within 24 hours of becoming aware of them.
Following up on this (and really several other threads). The BRs require
mis-issued certs to be revoked with 24 hours of the CA becoming aware. CAs
are required to track m.d.s.p. per the Mozilla Root Policy, so really
notifying this list _ought_ to qualify as notifying the CAs.
In any event, here
On Thu, Jul 20, 2017 at 11:00 AM, Steve Medin
> 1) *December 1, 2017 is the earliest credible date that any RFP
> respondent can provide the Managed CA solution proposed by Google, assuming
> a start date of August 1, 2017. Only one RFP respondent initially
Thank you for this update on Symantec's progress. I have a few follow-up
1) Did any of the RFP respondents indicate that they could provide the
CA solution in the timeframe originally proposed by Google? (August 8th)
Alternatively, is December 1st, 2017 the
I think there might be a bug in your SQL, one of the offending certs is
issued by "C=US, O=U.S. Government, OU=Department of Homeland Security,
OU=Certification Authorities, OU=DHS CA4", who are revoked using OneCRL.
On Wed, Jul 19, 2017 at 10:08 AM, Rob Stradling via dev-security-policy <
I'd like to report the following instance of miss-issuance:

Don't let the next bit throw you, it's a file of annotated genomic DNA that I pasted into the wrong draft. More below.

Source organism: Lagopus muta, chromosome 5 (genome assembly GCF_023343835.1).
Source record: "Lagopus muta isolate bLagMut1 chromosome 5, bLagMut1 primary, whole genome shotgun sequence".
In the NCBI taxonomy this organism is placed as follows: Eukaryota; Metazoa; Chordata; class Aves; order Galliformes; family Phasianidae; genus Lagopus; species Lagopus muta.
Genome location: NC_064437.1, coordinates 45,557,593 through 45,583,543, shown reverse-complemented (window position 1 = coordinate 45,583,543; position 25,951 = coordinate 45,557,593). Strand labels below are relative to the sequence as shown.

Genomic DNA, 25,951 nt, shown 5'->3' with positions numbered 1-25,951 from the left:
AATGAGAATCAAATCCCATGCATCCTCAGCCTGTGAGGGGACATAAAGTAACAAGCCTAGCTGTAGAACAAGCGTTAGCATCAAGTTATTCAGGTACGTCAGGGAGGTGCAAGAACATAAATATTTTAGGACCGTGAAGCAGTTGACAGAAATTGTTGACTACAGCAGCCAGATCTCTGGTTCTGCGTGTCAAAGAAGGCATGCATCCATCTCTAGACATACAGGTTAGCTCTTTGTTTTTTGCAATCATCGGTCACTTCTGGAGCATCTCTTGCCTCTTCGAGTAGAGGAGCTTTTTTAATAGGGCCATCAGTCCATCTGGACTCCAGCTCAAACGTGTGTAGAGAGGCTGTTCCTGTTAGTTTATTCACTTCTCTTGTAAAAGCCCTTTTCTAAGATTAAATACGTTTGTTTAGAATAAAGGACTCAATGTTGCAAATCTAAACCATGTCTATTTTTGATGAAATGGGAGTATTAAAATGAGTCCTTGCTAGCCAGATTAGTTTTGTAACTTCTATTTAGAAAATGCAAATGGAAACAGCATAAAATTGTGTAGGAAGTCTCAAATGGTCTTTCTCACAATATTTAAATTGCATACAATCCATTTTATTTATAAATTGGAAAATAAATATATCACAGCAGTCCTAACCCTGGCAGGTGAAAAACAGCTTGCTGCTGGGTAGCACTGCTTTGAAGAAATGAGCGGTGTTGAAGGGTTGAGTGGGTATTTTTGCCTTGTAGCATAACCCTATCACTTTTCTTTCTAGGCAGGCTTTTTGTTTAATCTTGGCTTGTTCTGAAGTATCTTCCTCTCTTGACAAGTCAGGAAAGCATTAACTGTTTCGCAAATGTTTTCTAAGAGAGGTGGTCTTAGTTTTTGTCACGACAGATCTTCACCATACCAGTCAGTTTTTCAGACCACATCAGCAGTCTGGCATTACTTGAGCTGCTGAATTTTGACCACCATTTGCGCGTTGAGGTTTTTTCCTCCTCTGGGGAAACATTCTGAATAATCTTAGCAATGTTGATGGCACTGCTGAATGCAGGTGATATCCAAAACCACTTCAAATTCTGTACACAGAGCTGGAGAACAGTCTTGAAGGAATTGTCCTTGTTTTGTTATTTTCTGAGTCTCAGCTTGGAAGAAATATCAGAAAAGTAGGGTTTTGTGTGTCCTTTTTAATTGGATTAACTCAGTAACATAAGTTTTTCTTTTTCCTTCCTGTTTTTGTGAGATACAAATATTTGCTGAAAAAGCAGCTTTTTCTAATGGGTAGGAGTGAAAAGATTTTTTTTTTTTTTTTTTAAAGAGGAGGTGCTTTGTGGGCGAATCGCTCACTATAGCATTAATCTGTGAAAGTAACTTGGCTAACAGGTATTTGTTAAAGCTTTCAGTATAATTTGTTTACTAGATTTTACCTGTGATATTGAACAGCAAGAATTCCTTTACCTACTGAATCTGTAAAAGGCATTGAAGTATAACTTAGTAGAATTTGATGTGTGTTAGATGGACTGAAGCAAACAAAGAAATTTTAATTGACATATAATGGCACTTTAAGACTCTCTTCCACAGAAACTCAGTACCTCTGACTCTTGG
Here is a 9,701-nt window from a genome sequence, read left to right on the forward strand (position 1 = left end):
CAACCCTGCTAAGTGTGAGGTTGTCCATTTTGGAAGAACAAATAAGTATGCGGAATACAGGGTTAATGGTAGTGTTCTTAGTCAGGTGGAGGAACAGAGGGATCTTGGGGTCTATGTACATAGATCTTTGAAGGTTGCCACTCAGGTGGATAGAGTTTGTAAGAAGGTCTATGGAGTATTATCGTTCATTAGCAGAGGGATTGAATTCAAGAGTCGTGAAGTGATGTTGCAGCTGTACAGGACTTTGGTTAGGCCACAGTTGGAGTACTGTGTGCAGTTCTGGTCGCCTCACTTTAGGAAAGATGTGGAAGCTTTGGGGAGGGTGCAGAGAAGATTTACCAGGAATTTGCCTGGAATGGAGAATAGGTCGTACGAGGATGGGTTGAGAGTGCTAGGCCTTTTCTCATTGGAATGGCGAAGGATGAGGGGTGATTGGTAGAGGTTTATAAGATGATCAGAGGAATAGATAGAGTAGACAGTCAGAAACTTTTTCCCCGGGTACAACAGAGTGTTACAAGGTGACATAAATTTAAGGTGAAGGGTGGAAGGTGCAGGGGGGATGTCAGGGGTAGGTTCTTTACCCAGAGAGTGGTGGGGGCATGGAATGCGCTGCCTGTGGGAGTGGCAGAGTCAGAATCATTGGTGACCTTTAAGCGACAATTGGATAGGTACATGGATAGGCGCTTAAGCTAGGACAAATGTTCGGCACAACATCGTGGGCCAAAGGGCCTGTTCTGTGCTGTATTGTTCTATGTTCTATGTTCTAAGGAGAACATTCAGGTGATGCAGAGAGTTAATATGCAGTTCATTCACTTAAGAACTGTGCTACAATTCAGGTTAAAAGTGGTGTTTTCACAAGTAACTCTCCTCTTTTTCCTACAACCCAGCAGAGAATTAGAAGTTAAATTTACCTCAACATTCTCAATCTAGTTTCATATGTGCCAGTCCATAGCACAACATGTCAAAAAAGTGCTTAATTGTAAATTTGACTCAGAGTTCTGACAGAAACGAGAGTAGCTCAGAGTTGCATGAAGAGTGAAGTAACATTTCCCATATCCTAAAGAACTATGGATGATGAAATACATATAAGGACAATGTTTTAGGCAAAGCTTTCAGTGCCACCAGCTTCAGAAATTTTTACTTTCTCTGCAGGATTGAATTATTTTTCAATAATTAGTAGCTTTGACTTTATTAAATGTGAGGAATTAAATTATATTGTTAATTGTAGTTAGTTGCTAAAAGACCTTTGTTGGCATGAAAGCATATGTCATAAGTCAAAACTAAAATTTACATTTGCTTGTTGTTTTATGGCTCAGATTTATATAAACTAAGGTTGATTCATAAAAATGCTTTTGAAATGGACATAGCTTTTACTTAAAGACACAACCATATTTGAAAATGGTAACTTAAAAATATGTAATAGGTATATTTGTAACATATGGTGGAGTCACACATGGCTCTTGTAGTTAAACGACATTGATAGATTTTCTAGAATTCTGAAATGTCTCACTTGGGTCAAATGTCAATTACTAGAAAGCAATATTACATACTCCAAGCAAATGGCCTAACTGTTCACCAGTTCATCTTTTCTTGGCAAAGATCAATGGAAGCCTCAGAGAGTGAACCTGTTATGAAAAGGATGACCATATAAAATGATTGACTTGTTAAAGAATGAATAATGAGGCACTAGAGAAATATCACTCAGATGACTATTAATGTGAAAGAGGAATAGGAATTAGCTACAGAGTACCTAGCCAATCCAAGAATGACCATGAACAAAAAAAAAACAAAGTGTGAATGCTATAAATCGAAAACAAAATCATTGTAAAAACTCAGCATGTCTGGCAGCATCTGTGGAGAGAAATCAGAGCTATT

All of the following contain a URI in a dNSName SAN entry. These
certificates are neither revoked, nor expired, and all are from CAs
currently trusted by the Mozilla Root Program.
On Fri, Jul 14, 2017 at 10:03 AM, Ryan Sleevi via dev-security-policy <
> On Fri, Jul 14, 2017 at 9:44 AM, Hanno Böck via dev-security-policy <
> email@example.com> wrote:
> > So there are several questions and possible
Is this a correct summary:
- The report included here is supposed to fulfill the network security test
portion of the BRs
- This report does not attest to BR compliance (or non-compliance)
- To complete an application for the Mozilla Root Program, WoSign would be
required to additionally provide
I wanted to call some attention to a few intermediates which have been
hanging out in the "Audit required" section for quite a while:
Specifically, the TurkTrust and Firmaprofesional ones. Both have issues
open in Bugzilla:
On Wed, Jul 5, 2017 at 7:51 AM, Gervase Markham via dev-security-policy <
> I agree crypto algorithms are not "gotta catch 'em all", but the
> algorithm is ECDH, which NSS must implement anyway to support P-256 and
> P-384, and a curve is just another
I'll take the opposite side: let's disallow it before it's use expands :-)
P-521 isn't great, and there's really no value in proliferation of crypto
algorithms, as someone told me: "Ciphersuites aren't pokemon, you shouldn't
try to catch 'em all". There's no real use cases P-521 enables, and not
I definitely consider increased visibility into the vast iceberg that is
the public PKI to be a good thing!
What set of intermediates are you using? If it's reasonably complete, I
doubt we'll do any better than you, though maybe someone here has a
particularly clever technique for processing
One of my hobbies is keeping track of publicly trusted (by any of the major
root programs) CAs, for which there are no logged certificates. There's